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Business News

Technology that may help you put the “human” back in Human Resources

(BUSINESS NEWS) Complicated application processes and disorganized on-boarding practices often dissuade the best candidates and cause new hires to leave. Sora promises to help with this.



employee hiring

Even in a booming economy, finding the right applicant for a role can be a drawn-out, frustrating experience for both the candidate and the hiring manager. Candidates submitting their resume to an automated HR system, designed to “seamlessly” integrate candidates into their HRIS accounts, face the interminable waiting game for feedback on whether they’re going to be contacted at all.

Ironically, this lack of feedback on where a candidate stands (or even if the resume was received at all) and a propensity for organizations to list roles as “Open Until Filled”, overwhelms the hiring manager under a mountain of resumes, most of which will not be reviewed unless there is a keyword match for the role. And if they do somehow manage to see the resume, studies indicate that in less than 10 seconds, they’ll have moved on to the next one.

The problems don’t end there, however. Once the candidate and hiring manager have found one another, and the HR team has completed the hire, the dreaded phase of onboarding begins. During the first few days of a new job, a lack of effective onboarding procedures—ranging from simple tasks like arranging for technology or introductions to a workplace mentor—can be the cause of a significant amount of employee turnover. Forbes notes that 17% of all newly hired employees leave their job during the first 90 days, and 20% of all staff turnover happens within the first 45 days.

The reason, according to Laura Del Beccaro, Founder of startup Sora, is that overworked HR teams simply don’t have the bandwidth to follow up with all of those who are supposed to interact with the new employee to ensure a seamless transition experience. Focusing on building a template-based system that can be integrated within the frameworks of multiple HRIS systems, Sora’s focus is to set up adaptable workflow processes that don’t require the end-user to code, and can be adjusted to meet the needs of one or many employee roles.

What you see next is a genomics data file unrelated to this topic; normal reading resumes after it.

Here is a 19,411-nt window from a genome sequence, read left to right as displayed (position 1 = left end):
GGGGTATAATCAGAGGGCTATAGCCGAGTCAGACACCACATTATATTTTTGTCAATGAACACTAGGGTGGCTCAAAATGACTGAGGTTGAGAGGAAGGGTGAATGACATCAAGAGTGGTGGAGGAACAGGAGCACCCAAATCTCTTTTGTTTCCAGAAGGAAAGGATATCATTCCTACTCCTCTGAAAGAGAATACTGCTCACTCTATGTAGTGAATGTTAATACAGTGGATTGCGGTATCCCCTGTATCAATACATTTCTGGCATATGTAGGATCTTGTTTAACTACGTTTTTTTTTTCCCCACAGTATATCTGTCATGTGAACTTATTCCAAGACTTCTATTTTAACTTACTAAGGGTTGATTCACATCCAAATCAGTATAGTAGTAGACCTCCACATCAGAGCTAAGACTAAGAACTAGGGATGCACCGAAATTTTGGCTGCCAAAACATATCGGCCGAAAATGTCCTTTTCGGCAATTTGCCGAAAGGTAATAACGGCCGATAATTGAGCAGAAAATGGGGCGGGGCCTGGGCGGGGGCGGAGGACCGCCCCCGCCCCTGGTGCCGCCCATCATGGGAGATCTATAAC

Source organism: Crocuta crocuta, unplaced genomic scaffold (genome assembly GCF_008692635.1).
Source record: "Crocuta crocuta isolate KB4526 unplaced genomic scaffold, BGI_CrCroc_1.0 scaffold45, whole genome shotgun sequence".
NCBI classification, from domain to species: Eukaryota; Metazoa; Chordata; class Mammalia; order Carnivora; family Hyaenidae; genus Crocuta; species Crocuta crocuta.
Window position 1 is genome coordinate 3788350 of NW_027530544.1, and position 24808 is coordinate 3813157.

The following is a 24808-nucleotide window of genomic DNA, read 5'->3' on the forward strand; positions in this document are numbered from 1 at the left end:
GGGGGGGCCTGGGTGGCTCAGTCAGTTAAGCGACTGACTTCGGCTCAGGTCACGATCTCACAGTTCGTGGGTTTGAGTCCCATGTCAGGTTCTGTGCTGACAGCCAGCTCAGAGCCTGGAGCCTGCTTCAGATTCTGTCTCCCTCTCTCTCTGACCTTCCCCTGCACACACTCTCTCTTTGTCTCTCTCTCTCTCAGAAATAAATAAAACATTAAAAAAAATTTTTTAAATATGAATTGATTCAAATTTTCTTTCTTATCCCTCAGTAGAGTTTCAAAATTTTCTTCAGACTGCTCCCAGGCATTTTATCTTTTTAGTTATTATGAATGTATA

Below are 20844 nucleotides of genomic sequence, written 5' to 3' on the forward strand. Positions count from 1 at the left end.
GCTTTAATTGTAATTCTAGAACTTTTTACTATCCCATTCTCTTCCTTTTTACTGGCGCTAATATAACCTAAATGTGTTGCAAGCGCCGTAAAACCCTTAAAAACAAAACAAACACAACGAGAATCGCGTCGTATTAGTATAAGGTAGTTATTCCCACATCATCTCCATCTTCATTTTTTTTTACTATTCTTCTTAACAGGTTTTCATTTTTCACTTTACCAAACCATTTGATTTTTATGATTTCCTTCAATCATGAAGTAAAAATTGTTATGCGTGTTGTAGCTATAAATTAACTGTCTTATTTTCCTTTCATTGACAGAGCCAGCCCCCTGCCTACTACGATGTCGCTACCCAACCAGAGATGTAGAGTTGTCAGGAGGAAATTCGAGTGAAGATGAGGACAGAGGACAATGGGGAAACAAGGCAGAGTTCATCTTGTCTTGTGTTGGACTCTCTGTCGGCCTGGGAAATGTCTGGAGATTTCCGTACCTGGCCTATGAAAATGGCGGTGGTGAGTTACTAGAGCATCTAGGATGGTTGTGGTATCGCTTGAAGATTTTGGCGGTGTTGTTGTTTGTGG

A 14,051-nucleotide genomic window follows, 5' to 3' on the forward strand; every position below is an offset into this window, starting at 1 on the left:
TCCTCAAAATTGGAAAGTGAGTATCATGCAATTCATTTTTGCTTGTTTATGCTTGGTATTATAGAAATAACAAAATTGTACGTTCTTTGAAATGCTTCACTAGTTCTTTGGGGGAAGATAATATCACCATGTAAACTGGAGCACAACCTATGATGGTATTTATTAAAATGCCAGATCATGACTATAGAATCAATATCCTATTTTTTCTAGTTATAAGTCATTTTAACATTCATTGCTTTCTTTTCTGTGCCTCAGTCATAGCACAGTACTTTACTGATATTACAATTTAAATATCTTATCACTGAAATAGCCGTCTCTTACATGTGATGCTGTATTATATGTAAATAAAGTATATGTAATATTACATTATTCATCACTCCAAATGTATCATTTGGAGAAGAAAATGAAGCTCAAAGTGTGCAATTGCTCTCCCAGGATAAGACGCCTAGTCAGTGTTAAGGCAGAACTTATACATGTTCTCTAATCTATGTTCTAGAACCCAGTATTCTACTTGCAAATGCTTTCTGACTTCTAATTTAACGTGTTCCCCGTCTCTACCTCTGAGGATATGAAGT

In a workplace that is becoming increasingly virtual, out of practicality or necessity, having the ability to put the “human” back in Human Resources is a focus that can’t be ignored. From the perspective of establishing and expanding your team, it’s important to ensure that potential employees have an application experience that respects their time and talent and feedback is provided along the way, even when they might not be a fit for the role.

Take for example the organization who asked for an upload of a resume, then required the candidate to re-type everything into their HRIS, asked for three survey responses, an open-ended writing task, a virtual face-to-face interview, *and* three letters of reference—all for an entry-level role. If you were actually selected for an in-person interview, the candidate was then presented with another task that could take up to two hours of prep time to do—again, all for an entry level role.

Is that wrong? Is it right? The importance of selecting the right staff for your team can’t be overstated. But there should be a line between taking necessary precautions to ensure the best fit for your role and understanding that many of the best candidates you might find simply don’t want to participate in such a grueling process and just decide to move on. There’s a caveat that says that companies will never treat an employee better than in the interview process and in the first few weeks on the job—and that’s where Sora’s work comes in, to make certain that an employee is fully supported from day one.

Bringing on the best to leave them without necessary support and equipment, wondering at the dysfunction that they find, and shuffled from department to department once they get there creates the reality and the perception that they just don’t matter—which causes that churn and disconnect. Having your employees know that they matter and that they’ll be respected from day one is a basic right—or it should be.